Turning Point: Fall of Liberty Review - Turning Point: Fall of Liberty Review


The graphics aren’t the only thing that feels dated. The AI, both for your Nazi enemies and the few allies you’ll find fighting with you, is horrid. Once again, the classic ‘duck-shoot-duck’ and ‘walk out into the line of fire’ manoeuvres seem to have been taught in Nazi military school, and it’s rare to find a group of hostile troops that can mount even a half-decent challenge in small numbers. At several points I actually witnessed my dim-witted opponents throwing grenades then running over them themselves – which at least saved me the bother of slaughtering them.

Combine this with remarkably uninspired level design – imagine Call of Duty 2 with more corridors and fewer large-scale set pieces – and you have a game where the action rarely takes off. There are exceptions, like a full-on assault on the Nazi occupied White House or the very beginning of a daring raid on the Tower of London (the rest of the level soon returns to the normal bog-standard) but these don’t crop up very often. In fact, the only way Turning Point seems able to ratchet up the tension – and the difficulty – is by either throwing in huge numbers of heavily armed Germans at various choke points or by spacing the checkpoints wider and wider apart. Once the game starts to combine both approaches, a mildly engaging experience turns into an occasionally exasperating one. Perhaps we should be glad that it makes you feel anything at all.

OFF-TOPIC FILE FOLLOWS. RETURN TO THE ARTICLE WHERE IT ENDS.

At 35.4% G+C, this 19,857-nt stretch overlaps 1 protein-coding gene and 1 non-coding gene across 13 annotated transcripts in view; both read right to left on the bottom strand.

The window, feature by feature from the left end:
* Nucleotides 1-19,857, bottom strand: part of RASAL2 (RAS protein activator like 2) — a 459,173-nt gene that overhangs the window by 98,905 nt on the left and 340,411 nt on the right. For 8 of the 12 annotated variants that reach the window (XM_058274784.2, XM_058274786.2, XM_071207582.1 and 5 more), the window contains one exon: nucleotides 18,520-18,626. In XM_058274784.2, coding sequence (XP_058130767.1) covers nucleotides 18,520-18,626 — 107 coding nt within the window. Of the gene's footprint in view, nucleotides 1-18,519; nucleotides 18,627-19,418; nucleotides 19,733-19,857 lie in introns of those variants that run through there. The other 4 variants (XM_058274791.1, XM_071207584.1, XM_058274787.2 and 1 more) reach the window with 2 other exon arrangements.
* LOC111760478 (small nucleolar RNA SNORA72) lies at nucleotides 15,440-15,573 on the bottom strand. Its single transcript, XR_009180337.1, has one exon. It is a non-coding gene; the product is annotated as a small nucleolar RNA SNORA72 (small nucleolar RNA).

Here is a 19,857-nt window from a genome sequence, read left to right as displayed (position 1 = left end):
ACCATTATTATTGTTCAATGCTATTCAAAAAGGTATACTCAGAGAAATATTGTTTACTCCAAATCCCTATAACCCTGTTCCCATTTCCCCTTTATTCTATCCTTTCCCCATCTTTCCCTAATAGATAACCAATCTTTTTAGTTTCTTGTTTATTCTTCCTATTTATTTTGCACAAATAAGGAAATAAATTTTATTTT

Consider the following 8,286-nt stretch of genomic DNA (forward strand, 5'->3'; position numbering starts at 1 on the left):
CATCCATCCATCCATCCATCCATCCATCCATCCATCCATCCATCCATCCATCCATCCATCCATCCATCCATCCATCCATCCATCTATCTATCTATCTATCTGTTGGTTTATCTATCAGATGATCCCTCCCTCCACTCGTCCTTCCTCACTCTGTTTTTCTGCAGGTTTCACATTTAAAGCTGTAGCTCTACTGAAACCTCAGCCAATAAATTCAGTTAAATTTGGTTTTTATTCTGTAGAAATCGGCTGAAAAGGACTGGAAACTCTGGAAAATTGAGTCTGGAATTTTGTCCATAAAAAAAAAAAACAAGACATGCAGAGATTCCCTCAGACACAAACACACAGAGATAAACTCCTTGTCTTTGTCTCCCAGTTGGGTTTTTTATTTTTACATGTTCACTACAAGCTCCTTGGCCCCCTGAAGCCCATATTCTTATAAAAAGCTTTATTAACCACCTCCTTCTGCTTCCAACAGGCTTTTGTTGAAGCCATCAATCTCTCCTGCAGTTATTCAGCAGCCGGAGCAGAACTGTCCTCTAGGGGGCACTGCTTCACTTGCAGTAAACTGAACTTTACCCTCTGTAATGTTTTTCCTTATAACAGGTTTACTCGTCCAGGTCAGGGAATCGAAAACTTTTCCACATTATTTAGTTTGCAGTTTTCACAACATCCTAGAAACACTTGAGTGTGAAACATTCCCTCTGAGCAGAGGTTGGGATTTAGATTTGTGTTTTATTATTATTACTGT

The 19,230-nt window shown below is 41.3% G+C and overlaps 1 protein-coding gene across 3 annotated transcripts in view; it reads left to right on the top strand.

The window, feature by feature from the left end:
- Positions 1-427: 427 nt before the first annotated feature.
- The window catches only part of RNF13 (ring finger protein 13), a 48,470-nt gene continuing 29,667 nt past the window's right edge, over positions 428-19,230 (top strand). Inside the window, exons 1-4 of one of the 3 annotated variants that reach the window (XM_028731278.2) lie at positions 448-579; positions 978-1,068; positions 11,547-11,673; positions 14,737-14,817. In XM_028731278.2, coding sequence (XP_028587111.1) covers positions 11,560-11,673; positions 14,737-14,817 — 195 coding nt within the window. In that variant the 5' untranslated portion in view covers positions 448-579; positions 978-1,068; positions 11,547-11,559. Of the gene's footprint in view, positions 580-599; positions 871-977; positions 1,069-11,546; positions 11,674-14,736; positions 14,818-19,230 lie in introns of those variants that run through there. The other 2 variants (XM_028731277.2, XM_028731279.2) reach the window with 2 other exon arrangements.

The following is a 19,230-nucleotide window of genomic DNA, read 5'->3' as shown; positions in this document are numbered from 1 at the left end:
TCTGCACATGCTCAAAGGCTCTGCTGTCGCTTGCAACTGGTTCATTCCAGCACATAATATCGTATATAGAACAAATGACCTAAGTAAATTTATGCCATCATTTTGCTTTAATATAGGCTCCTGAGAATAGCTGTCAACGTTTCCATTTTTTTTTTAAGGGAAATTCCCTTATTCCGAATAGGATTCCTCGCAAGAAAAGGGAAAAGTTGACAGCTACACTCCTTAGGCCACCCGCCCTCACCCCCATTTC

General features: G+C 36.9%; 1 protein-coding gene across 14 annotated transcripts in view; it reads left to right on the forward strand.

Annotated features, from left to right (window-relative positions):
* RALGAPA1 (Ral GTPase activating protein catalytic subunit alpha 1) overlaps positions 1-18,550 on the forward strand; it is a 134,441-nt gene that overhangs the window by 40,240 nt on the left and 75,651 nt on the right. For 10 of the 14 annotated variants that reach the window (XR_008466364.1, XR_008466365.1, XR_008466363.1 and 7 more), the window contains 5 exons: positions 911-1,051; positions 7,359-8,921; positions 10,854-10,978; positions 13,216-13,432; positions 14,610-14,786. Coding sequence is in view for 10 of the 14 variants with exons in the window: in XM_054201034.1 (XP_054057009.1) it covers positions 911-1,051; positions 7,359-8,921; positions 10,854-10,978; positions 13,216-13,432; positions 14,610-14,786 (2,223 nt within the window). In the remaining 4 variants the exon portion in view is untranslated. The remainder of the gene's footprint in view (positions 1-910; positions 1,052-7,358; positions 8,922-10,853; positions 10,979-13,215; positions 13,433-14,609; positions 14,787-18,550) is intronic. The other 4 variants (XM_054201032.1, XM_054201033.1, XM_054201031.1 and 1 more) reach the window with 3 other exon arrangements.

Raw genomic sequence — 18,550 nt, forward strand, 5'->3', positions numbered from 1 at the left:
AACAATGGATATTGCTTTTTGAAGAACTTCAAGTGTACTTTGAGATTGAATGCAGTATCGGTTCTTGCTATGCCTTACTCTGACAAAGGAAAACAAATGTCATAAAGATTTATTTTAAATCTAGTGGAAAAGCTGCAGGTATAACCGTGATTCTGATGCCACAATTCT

OK, so I’m being mean. Spark has managed to cram a few cool ideas in there. The best thing is the close-in grappling system. Get up close to a Nazi and press the B button and you can grapple with them, choosing options from the D-pad to either quickly eliminate Jerry or use him as a human shield – handy when you still have several of his mates to do away with. In some circumstances you can opt for an environmental kill, pushing Fritz into a waiting furnace or head-first into his TV set. There are also some attempts to give the game a human element, as you save citizens from Nazi brutality or come across people hiding frightened in the attic, but we’re not talking Half-Life 2 levels of poignancy here.

And that’s nothing compared to all the nonsense I haven’t even covered yet. It’s one thing to make a game full of moments where you have to climb ladders, dangle from bars or clamber over boxes or dumpsters, but why have it so that you first have to press a button then endure the agonising wait while the view changes to third-person and your hero goes through his animation. It’s just enough time for the local Nazi sniper to line up a shot and send you packing back to the checkpoint reload screen.

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